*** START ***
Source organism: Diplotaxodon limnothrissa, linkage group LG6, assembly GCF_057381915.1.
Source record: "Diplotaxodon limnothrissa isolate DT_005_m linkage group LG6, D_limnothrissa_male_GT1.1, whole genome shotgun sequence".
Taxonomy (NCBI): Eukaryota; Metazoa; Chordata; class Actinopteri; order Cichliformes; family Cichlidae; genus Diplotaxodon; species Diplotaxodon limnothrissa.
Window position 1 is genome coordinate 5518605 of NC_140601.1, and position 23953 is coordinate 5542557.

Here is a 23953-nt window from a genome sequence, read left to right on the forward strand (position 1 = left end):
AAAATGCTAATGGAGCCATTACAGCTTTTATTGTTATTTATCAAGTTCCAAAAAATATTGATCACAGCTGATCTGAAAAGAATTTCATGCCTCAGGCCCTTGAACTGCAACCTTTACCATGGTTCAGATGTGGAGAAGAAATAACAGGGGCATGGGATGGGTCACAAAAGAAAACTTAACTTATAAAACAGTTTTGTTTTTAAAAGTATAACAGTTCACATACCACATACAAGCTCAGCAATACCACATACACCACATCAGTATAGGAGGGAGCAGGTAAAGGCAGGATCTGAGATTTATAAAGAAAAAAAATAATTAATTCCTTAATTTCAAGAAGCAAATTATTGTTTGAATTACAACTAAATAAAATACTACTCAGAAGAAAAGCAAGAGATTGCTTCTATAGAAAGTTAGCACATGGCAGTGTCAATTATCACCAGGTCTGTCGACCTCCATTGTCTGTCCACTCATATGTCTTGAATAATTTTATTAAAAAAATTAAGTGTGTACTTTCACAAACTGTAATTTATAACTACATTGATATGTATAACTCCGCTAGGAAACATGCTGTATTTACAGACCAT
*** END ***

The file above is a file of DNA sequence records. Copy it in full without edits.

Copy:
Source organism: Diplotaxodon limnothrissa, linkage group LG6, assembly GCF_057381915.1.
Source record: "Diplotaxodon limnothrissa isolate DT_005_m linkage group LG6, D_limnothrissa_male_GT1.1, whole genome shotgun sequence".
Taxonomy (NCBI): Eukaryota; Metazoa; Chordata; class Actinopteri; order Cichliformes; family Cichlidae; genus Diplotaxodon; species Diplotaxodon limnothrissa.
Window position 1 is genome coordinate 5518605 of NC_140601.1, and position 23953 is coordinate 5542557.

Here is a 23953-nt window from a genome sequence, read left to right on the forward strand (position 1 = left end):
AAAATGCTAATGGAGCCATTACAGCTTTTATTGTTATTTATCAAGTTCCAAAAAATATTGATCACAGCTGATCTGAAAAGAATTTCATGCCTCAGGCCCTTGAACTGCAACCTTTACCATGGTTCAGATGTGGAGAAGAAATAACAGGGGCATGGGATGGGTCACAAAAGAAAACTTAACTTATAAAACAGTTTTGTTTTTAAAAGTATAACAGTTCACATACCACATACAAGCTCAGCAATACCACATACACCACATCAGTATAGGAGGGAGCAGGTAAAGGCAGGATCTGAGATTTATAAAGAAAAAAAATAATTAATTCCTTAATTTCAAGAAGCAAATTATTGTTTGAATTACAACTAAATAAAATACTACTCAGAAGAAAAGCAAGAGATTGCTTCTATAGAAAGTTAGCACATGGCAGTGTCAATTATCACCAGGTCTGTCGACCTCCATTGTCTGTCCACTCATATGTCTTGAATAATTTTATTAAAAAAATTAAGTGTGTACTTTCACAAACTGTAATTTATAACTACATTGATATGTATAACTCCGCTAGGAAACATGCTGTATTTACAGACCAT